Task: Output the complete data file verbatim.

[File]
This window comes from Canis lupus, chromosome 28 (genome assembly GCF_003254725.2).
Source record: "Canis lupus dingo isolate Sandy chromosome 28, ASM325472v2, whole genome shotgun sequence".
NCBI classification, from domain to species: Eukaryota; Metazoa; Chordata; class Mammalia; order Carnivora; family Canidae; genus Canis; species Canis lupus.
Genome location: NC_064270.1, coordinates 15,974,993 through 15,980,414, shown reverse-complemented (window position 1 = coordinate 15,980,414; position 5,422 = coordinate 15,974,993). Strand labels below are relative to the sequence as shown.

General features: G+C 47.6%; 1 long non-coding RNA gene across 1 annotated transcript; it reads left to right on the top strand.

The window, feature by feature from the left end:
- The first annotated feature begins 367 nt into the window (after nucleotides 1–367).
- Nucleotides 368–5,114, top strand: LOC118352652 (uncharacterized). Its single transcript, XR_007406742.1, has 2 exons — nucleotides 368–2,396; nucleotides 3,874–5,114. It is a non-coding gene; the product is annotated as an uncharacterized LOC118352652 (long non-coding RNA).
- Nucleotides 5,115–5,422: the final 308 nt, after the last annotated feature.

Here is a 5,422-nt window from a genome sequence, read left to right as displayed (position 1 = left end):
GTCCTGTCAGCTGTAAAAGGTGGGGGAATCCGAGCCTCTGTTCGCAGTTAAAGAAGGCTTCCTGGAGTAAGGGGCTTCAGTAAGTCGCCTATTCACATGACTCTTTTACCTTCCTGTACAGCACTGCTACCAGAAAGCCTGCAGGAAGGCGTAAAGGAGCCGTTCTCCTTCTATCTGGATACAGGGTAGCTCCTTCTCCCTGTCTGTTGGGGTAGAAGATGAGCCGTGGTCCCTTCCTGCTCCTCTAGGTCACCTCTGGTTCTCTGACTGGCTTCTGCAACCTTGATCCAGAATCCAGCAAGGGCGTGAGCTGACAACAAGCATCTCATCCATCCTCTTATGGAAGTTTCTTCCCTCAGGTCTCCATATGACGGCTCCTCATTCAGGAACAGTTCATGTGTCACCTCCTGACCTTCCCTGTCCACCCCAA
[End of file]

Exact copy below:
This window comes from Canis lupus, chromosome 28 (genome assembly GCF_003254725.2).
Source record: "Canis lupus dingo isolate Sandy chromosome 28, ASM325472v2, whole genome shotgun sequence".
NCBI classification, from domain to species: Eukaryota; Metazoa; Chordata; class Mammalia; order Carnivora; family Canidae; genus Canis; species Canis lupus.
Genome location: NC_064270.1, coordinates 15,974,993 through 15,980,414, shown reverse-complemented (window position 1 = coordinate 15,980,414; position 5,422 = coordinate 15,974,993). Strand labels below are relative to the sequence as shown.

General features: G+C 47.6%; 1 long non-coding RNA gene across 1 annotated transcript; it reads left to right on the top strand.

The window, feature by feature from the left end:
- The first annotated feature begins 367 nt into the window (after nucleotides 1–367).
- Nucleotides 368–5,114, top strand: LOC118352652 (uncharacterized). Its single transcript, XR_007406742.1, has 2 exons — nucleotides 368–2,396; nucleotides 3,874–5,114. It is a non-coding gene; the product is annotated as an uncharacterized LOC118352652 (long non-coding RNA).
- Nucleotides 5,115–5,422: the final 308 nt, after the last annotated feature.

Here is a 5,422-nt window from a genome sequence, read left to right as displayed (position 1 = left end):
GTCCTGTCAGCTGTAAAAGGTGGGGGAATCCGAGCCTCTGTTCGCAGTTAAAGAAGGCTTCCTGGAGTAAGGGGCTTCAGTAAGTCGCCTATTCACATGACTCTTTTACCTTCCTGTACAGCACTGCTACCAGAAAGCCTGCAGGAAGGCGTAAAGGAGCCGTTCTCCTTCTATCTGGATACAGGGTAGCTCCTTCTCCCTGTCTGTTGGGGTAGAAGATGAGCCGTGGTCCCTTCCTGCTCCTCTAGGTCACCTCTGGTTCTCTGACTGGCTTCTGCAACCTTGATCCAGAATCCAGCAAGGGCGTGAGCTGACAACAAGCATCTCATCCATCCTCTTATGGAAGTTTCTTCCCTCAGGTCTCCATATGACGGCTCCTCATTCAGGAACAGTTCATGTGTCACCTCCTGACCTTCCCTGTCCACCCCAA